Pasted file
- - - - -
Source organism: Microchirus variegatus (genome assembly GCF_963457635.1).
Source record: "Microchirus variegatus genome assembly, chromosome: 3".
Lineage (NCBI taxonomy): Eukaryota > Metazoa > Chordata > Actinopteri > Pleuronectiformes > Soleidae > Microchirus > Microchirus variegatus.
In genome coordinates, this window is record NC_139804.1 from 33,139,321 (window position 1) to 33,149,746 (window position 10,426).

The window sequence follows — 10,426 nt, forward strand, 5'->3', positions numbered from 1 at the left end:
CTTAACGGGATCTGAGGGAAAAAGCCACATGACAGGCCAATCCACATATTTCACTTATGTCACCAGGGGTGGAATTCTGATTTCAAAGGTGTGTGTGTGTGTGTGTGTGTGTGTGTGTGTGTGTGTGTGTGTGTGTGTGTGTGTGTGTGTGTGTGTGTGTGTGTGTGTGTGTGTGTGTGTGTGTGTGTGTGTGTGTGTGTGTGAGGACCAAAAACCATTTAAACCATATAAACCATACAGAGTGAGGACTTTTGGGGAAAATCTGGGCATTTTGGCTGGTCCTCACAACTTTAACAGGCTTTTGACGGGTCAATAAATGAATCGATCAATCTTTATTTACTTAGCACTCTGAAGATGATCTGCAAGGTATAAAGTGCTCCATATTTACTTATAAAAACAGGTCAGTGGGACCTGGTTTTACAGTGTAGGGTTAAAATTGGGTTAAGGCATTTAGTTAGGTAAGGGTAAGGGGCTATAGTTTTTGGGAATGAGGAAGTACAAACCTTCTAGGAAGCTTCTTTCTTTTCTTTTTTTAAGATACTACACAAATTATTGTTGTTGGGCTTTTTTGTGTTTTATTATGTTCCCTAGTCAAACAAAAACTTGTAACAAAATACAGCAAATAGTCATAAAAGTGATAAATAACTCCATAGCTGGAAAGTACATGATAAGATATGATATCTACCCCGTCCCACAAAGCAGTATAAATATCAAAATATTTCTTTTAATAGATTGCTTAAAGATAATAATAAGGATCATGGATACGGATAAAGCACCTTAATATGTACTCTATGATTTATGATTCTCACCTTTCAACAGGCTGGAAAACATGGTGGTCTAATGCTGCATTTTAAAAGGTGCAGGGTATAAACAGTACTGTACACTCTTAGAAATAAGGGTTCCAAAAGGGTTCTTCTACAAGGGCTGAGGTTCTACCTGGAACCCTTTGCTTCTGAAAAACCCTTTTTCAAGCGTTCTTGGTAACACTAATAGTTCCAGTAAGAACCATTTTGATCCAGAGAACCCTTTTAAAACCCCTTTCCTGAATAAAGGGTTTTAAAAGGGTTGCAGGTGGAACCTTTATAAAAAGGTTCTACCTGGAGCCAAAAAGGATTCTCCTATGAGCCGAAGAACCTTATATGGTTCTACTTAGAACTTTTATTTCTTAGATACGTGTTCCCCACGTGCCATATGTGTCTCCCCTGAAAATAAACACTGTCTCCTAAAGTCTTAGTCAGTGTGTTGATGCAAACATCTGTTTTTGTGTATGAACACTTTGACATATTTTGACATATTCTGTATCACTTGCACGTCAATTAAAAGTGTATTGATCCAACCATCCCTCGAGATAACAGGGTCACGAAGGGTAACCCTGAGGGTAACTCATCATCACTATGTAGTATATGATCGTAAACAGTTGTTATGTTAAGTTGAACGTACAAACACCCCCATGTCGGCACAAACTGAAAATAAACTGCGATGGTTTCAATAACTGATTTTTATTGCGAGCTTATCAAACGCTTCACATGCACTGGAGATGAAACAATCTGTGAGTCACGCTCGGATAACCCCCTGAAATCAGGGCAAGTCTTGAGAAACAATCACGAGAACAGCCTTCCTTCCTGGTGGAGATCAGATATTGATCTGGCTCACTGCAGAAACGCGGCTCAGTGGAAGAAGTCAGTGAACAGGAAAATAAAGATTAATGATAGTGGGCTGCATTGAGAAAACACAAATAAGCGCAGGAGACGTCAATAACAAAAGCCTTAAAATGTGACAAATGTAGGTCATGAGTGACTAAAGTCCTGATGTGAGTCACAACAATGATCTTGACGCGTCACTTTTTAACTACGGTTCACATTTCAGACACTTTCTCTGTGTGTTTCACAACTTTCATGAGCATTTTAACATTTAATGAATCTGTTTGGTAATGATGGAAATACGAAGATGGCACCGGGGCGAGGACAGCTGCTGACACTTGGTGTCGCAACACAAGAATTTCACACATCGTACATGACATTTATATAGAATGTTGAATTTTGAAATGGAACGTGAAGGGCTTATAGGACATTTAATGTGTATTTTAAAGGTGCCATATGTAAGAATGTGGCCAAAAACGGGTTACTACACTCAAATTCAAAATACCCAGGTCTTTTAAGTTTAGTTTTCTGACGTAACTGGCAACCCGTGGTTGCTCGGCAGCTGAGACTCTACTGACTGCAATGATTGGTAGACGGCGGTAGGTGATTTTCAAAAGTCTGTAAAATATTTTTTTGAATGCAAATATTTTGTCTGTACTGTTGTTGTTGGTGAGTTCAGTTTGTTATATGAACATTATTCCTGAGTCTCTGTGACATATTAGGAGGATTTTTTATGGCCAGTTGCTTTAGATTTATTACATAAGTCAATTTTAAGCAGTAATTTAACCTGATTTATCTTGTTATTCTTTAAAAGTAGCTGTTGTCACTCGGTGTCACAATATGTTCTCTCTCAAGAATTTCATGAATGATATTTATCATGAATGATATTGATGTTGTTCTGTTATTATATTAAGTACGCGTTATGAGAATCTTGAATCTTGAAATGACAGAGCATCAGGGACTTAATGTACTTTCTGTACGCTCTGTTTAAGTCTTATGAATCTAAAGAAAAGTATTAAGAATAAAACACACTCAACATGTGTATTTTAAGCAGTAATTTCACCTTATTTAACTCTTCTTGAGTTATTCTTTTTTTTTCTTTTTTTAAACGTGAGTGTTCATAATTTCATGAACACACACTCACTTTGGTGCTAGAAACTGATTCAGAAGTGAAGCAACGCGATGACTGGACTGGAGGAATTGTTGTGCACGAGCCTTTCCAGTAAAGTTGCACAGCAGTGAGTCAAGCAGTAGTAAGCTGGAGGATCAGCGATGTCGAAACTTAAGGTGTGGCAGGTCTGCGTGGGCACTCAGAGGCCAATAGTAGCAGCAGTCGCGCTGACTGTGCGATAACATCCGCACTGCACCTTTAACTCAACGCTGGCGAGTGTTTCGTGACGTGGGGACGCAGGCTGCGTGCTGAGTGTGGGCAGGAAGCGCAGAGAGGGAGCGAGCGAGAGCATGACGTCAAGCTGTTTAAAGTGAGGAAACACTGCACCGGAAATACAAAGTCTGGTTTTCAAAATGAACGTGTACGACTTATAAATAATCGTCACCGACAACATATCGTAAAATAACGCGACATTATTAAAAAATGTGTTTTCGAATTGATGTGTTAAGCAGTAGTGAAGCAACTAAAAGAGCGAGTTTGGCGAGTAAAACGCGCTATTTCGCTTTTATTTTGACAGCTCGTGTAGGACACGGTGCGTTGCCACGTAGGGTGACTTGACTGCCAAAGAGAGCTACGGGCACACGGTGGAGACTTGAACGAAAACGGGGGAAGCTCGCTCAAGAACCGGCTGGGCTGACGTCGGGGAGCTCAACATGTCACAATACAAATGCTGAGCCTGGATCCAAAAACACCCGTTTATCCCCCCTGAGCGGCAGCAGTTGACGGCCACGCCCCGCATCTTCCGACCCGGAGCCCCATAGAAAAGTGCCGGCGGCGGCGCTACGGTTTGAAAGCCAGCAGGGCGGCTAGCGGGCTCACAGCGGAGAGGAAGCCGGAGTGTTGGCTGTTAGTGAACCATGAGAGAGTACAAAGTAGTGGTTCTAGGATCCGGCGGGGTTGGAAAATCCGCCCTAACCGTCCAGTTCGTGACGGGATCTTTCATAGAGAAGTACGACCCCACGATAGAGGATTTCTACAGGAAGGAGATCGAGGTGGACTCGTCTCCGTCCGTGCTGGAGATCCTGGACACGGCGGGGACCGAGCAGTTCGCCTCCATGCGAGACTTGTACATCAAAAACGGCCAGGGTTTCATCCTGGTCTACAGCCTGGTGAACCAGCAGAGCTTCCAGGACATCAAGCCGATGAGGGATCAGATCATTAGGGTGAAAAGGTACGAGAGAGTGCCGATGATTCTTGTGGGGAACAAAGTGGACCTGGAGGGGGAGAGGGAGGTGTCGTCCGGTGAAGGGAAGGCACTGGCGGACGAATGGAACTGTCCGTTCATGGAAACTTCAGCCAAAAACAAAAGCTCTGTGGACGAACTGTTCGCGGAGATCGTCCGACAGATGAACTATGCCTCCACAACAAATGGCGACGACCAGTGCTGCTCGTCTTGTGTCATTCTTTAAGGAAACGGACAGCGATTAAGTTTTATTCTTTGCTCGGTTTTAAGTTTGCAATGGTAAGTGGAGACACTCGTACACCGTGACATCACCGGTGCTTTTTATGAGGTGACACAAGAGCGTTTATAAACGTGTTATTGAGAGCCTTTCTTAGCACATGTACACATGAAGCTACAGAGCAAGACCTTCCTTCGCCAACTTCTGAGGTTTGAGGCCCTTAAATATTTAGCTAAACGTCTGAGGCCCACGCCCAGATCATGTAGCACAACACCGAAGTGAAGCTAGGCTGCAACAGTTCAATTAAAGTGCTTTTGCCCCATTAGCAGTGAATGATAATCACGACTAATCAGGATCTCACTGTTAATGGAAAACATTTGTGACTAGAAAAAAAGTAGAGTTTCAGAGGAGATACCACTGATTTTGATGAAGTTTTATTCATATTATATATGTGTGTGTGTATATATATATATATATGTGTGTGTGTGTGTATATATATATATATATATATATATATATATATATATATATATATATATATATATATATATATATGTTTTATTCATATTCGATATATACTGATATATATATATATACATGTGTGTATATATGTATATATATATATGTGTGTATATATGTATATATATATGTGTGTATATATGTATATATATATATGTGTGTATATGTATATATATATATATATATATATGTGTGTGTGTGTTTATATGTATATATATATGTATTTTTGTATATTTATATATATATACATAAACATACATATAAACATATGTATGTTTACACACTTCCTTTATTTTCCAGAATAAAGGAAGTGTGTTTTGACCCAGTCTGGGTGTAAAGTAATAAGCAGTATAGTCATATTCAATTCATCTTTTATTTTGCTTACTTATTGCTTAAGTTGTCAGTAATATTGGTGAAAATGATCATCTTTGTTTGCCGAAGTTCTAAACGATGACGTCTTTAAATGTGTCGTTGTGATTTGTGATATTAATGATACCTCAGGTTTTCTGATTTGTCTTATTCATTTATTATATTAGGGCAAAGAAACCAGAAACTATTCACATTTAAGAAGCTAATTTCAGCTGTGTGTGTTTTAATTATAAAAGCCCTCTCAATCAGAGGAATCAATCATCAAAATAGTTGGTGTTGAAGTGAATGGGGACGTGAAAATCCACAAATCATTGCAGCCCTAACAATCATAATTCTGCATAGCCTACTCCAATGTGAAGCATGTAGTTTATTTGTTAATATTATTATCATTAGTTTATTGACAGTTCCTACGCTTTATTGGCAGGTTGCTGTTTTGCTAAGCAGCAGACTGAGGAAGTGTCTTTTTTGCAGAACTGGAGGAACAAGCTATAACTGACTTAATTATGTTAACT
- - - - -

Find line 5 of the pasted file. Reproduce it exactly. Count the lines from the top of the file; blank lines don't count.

The window sequence follows — 10,426 nt, forward strand, 5'->3', positions numbered from 1 at the left end: